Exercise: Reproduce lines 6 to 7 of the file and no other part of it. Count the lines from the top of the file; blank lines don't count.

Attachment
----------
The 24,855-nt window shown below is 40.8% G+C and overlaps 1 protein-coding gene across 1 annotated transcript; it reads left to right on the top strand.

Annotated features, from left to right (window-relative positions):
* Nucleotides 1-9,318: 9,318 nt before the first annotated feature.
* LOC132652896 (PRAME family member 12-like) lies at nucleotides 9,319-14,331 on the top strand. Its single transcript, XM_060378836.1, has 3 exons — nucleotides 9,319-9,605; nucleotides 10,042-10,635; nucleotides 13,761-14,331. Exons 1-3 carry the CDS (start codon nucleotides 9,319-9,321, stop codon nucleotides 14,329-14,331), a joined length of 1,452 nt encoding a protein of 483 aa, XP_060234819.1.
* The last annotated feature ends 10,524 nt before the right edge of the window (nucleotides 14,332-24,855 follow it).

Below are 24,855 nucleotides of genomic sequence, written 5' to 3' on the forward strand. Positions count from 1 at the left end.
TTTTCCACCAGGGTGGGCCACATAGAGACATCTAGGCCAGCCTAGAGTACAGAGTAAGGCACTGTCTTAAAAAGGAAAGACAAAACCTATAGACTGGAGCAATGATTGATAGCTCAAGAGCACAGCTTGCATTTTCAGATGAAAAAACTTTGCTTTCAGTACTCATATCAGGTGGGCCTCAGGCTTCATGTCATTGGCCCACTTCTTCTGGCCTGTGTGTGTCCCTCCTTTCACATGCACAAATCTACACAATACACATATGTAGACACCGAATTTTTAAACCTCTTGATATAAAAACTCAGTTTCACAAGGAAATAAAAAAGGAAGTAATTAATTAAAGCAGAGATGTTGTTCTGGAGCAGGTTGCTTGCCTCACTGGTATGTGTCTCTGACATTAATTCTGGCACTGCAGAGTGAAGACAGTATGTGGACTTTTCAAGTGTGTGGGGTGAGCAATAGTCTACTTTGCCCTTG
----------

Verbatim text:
Below are 24,855 nucleotides of genomic sequence, written 5' to 3' on the forward strand. Positions count from 1 at the left end.
TTTTCCACCAGGGTGGGCCACATAGAGACATCTAGGCCAGCCTAGAGTACAGAGTAAGGCACTGTCTTAAAAAGGAAAGACAAAACCTATAGACTGGAGCAATGATTGATAGCTCAAGAGCACAGCTTGCATTTTCAGATGAAAAAACTTTGCTTTCAGTACTCATATCAGGTGGGCCTCAGGCTTCATGTCATTGGCCCACTTCTTCTGGCCTGTGTGTGTCCCTCCTTTCACATGCACAAATCTACACAATACACATATGTAGACACCGAATTTTTAAACCTCTTGATATAAAAACTCAGTTTCACAAGGAAATAAAAAAGGAAGTAATTAATTAAAGCAGAGATGTTGTTCTGGAGCAGGTTGCTTGCCTCACTGGTATGTGTCTCTGACATTAATTCTGGCACTGCAGAGTGAAGACAGTATGTGGACTTTTCAAGTGTGTGGGGTGAGCAATAGTCTACTTTGCCCTTG